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marialisa's avatar

How do you convert your engine to use E85 ethanol mixture?

Asked by marialisa (464 points ) June 13th, 2011

I have a flex fuel engine and want to use E85 instead of unleaded gas. It is a 2002 Ford Taurus SES. How do I convert it and how much?

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12 Answers

Tropical_Willie's avatar

You don’t need to, the car is already E85 according to this site

Look down to Ford 1999 to 2004 3.0 liter.

LuckyGuy's avatar

Flex fuel means it can take E85. Just put it in and go.

marialisa's avatar

What about the unleaded in the tank now?

marialisa's avatar

and what if E85 Ethanol is unavailabe in other states I go to? Can I use both?

koanhead's avatar

From @Tropical_Willie‘s link: “Flex-fuel vehicles (ffv’s) are designed to run on regular unleaded gasoline and an alcohol gasoline blended fuel, either ethanol or methanol, in any mixture.”

marialisa's avatar

Will one gallon E85 take me as far as one gallon gasoline? Does it increase my cars value also?

mrentropy's avatar

FlexFuel’s can use both, at the same time. Last time I checked, it was recommended that you mix the two. When I first got my SUV, which is FlexFuel, I looked into the whole E85 thing. Unless stuff has changed in the last three years, one gallon of E85 will not take you as far as a gallon of gas.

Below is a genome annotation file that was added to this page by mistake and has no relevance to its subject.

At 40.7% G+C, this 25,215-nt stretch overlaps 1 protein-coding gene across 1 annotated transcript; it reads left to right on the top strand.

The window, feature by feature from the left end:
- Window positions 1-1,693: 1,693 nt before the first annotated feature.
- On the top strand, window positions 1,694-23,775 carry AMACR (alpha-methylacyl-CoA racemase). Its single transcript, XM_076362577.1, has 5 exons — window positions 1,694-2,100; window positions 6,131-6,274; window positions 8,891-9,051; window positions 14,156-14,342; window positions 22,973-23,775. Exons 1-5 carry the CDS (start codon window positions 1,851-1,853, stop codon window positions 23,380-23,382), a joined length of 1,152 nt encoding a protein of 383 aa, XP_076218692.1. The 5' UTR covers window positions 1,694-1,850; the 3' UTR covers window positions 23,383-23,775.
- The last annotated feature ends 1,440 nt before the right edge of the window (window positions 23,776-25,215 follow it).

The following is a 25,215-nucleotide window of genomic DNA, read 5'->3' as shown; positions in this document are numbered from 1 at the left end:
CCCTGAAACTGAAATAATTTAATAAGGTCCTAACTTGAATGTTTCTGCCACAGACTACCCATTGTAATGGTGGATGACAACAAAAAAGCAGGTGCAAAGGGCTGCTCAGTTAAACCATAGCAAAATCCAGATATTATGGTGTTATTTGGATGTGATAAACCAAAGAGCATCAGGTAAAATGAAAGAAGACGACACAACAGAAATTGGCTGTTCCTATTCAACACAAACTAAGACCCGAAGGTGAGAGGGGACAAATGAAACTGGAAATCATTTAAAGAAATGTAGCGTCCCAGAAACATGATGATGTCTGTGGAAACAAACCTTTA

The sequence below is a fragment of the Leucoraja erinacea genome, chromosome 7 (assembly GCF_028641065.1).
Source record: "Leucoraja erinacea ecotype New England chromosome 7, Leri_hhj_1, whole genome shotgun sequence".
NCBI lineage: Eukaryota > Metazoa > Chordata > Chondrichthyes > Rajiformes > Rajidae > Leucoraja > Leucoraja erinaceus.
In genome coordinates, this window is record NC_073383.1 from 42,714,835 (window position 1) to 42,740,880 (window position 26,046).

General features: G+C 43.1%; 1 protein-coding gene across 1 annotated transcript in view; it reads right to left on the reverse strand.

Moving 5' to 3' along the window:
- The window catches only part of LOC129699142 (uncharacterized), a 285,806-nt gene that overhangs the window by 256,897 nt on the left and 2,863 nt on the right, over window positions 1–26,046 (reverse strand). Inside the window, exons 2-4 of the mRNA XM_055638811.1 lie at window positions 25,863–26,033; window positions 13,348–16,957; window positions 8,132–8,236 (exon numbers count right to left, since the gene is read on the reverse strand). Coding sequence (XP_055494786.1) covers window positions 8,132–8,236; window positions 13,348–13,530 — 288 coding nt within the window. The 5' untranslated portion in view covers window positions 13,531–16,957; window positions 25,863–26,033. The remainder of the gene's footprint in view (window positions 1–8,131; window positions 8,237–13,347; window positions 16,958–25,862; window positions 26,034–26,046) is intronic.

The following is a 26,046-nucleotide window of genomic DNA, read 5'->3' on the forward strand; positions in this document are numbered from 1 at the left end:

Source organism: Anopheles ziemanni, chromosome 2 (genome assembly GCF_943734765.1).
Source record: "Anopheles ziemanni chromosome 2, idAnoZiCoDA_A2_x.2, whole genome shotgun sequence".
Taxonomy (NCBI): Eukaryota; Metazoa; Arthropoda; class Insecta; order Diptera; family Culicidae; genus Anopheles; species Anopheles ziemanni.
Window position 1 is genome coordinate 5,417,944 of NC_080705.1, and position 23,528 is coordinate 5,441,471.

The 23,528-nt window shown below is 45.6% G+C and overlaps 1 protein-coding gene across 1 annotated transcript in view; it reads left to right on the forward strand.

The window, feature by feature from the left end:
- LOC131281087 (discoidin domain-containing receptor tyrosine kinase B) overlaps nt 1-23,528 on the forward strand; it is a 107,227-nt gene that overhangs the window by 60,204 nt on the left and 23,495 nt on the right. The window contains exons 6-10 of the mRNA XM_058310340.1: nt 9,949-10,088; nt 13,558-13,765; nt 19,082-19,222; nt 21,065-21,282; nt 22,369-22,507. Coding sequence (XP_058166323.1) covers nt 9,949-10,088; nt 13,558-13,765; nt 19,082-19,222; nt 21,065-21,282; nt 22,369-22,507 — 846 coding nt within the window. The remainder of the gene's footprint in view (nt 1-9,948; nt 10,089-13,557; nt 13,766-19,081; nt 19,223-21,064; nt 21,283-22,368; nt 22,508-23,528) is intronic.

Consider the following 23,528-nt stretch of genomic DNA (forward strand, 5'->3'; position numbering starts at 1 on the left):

And, of course, there’s the whole fun of even trying to find a gas station that has an E85 pump. In my area, the capitol of Texas, home of the New Californians, there’s one that I know of. Don’t expect to save a lot either; here, at the sole gas station, E85 was always 10 cents cheaper than regular. Always. And given that the fuel economy for E85 isn’t as good as gasoline, it all worked out to be the same in the end.

jerv's avatar

Ethanol has considerably less energy per gallon than gasoline, so expect your MPG to drop about 25% on E85.

Using @mrentropy‘s figure, you will probably save 2–3% per gallon (ten cents a gallon is a small savings when gas is around $4.00!) but using about 25% more gallons, so… unless yo make your own fuel, you really aren’t accomplishing anything :p

WestRiverrat's avatar

Ethanol is more corrosive than straight gasoline. Modern flex fuel vehicles are made to reduce the effects, but it is not a perfect system. Back when gas was about $2 a gallon my sister said it made sense to use the E85 because the savings made up for the lower fuel economy. Once gas passed $2.50 she stopped buying the E85 as it didn’t make economic sense.

jerv's avatar

It should go without saying that older cars (like the ones I have always had) don’t do well even with E10. In fact, Germany only uses 5% Ethanol and refused to go to E10 because many Germans have older cars like mine. Of course, the US government doesn’t care if they cause damage to our engines :/

koanhead's avatar

Ethanol is a powerful solvent. It’s not really “corrosive” in the sense that it will cause things to corrode (that is, to deteriorate due to chemical changes like rust) but it can and will dissolve things that gasoline will not, like many forms of rubber (i.e., your fuel lines) and rust (like the stuff in the bottom of your tank).